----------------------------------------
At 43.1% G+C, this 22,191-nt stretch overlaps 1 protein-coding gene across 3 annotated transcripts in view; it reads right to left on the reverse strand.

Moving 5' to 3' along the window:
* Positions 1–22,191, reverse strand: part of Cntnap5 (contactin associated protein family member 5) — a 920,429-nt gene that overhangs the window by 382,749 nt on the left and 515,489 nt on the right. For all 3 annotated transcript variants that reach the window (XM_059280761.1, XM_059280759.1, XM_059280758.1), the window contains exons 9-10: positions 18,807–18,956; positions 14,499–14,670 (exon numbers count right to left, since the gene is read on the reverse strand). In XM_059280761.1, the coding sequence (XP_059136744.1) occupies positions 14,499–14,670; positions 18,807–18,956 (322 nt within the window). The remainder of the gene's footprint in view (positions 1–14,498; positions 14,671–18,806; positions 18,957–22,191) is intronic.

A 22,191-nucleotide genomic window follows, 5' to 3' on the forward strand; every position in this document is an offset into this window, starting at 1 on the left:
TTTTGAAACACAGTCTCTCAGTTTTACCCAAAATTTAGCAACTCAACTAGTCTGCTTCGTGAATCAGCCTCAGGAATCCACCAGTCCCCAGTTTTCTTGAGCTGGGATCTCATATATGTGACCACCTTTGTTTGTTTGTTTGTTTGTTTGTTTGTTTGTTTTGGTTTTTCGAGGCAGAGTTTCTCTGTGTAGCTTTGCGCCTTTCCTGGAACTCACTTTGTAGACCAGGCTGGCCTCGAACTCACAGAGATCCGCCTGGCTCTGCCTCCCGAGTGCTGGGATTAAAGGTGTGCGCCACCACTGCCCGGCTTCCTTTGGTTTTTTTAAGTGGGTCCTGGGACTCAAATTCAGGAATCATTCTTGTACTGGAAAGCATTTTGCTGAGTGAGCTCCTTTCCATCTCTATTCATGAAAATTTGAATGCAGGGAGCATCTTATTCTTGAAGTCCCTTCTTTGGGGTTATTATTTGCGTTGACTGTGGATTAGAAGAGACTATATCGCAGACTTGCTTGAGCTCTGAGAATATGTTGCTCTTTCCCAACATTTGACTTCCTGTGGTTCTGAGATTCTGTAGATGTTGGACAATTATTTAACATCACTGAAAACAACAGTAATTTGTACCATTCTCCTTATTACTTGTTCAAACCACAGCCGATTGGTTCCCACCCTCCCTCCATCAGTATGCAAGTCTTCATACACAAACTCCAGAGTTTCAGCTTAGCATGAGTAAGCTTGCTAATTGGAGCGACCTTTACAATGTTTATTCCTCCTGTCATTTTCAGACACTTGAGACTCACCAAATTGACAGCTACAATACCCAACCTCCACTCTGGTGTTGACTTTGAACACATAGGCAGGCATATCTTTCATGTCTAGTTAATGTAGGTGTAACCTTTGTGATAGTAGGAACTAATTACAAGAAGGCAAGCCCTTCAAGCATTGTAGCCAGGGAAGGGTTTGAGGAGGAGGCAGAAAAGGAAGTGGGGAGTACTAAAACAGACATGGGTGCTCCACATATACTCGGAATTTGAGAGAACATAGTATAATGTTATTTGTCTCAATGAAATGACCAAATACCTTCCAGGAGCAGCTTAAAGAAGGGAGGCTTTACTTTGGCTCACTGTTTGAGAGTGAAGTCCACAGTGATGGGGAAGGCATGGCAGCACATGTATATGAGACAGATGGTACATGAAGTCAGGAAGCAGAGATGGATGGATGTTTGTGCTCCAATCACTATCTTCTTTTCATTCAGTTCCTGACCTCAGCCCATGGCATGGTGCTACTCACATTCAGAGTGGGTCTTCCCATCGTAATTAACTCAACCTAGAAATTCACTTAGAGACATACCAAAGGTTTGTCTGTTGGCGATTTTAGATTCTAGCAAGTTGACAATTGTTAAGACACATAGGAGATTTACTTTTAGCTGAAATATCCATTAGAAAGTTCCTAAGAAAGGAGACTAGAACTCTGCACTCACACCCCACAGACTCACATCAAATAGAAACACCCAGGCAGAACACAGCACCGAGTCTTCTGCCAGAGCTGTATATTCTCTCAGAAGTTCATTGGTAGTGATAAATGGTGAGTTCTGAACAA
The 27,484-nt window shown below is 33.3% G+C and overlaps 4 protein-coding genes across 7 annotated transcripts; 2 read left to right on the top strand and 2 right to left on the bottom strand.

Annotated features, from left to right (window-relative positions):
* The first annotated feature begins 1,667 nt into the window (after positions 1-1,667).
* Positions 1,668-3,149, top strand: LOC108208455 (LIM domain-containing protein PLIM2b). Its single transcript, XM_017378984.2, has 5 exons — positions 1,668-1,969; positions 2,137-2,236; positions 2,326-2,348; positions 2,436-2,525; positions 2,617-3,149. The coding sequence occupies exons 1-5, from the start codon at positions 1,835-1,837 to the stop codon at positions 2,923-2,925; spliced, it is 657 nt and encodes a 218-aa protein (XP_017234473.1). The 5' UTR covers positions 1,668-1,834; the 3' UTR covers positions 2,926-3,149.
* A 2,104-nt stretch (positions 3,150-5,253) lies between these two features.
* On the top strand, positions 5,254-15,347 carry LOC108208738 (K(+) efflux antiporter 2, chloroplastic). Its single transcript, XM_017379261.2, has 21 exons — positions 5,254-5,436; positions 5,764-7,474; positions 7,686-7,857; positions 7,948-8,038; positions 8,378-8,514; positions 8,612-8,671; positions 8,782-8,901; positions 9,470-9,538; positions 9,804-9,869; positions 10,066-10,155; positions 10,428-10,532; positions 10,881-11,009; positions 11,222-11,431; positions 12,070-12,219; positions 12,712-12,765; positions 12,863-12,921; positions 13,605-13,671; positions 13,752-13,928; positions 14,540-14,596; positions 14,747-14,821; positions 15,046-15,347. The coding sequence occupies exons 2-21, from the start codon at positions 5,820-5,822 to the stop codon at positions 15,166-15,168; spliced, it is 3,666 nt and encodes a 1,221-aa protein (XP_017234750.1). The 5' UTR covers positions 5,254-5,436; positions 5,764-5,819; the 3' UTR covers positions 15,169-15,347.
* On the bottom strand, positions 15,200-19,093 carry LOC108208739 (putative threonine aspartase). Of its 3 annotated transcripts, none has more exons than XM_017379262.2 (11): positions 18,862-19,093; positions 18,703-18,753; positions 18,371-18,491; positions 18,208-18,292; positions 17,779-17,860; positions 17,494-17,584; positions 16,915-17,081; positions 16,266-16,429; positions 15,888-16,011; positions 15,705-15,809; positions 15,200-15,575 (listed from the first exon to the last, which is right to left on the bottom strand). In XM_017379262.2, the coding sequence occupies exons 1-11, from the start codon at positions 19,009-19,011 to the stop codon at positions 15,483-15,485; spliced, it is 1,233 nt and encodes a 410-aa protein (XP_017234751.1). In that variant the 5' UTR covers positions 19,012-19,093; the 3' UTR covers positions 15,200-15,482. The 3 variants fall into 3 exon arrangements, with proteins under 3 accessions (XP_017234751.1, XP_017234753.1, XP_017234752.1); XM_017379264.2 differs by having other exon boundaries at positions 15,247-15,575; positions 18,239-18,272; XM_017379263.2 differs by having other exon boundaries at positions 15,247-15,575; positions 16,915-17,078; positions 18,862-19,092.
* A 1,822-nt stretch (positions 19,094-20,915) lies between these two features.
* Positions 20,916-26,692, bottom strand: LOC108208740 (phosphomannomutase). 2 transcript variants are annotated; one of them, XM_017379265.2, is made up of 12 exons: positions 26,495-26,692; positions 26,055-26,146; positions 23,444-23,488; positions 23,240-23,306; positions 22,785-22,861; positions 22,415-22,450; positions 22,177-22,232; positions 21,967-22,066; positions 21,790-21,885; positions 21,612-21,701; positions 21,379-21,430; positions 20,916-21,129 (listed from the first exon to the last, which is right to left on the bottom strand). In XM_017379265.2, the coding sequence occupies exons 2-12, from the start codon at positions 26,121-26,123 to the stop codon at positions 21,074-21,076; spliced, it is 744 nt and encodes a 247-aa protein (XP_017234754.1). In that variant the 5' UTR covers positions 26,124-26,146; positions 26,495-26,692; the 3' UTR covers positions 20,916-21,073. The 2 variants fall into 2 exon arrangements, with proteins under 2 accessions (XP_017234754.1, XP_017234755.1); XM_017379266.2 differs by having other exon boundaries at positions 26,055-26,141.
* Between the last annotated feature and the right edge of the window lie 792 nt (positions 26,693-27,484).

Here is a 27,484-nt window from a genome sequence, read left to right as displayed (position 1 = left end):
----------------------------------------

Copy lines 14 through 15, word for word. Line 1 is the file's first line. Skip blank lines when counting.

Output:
* Positions 20,916-26,692, bottom strand: LOC108208740 (phosphomannomutase). 2 transcript variants are annotated; one of them, XM_017379265.2, is made up of 12 exons: positions 26,495-26,692; positions 26,055-26,146; positions 23,444-23,488; positions 23,240-23,306; positions 22,785-22,861; positions 22,415-22,450; positions 22,177-22,232; positions 21,967-22,066; positions 21,790-21,885; positions 21,612-21,701; positions 21,379-21,430; positions 20,916-21,129 (listed from the first exon to the last, which is right to left on the bottom strand). In XM_017379265.2, the coding sequence occupies exons 2-12, from the start codon at positions 26,121-26,123 to the stop codon at positions 21,074-21,076; spliced, it is 744 nt and encodes a 247-aa protein (XP_017234754.1). In that variant the 5' UTR covers positions 26,124-26,146; positions 26,495-26,692; the 3' UTR covers positions 20,916-21,073. The 2 variants fall into 2 exon arrangements, with proteins under 2 accessions (XP_017234754.1, XP_017234755.1); XM_017379266.2 differs by having other exon boundaries at positions 26,055-26,141.
* Between the last annotated feature and the right edge of the window lie 792 nt (positions 26,693-27,484).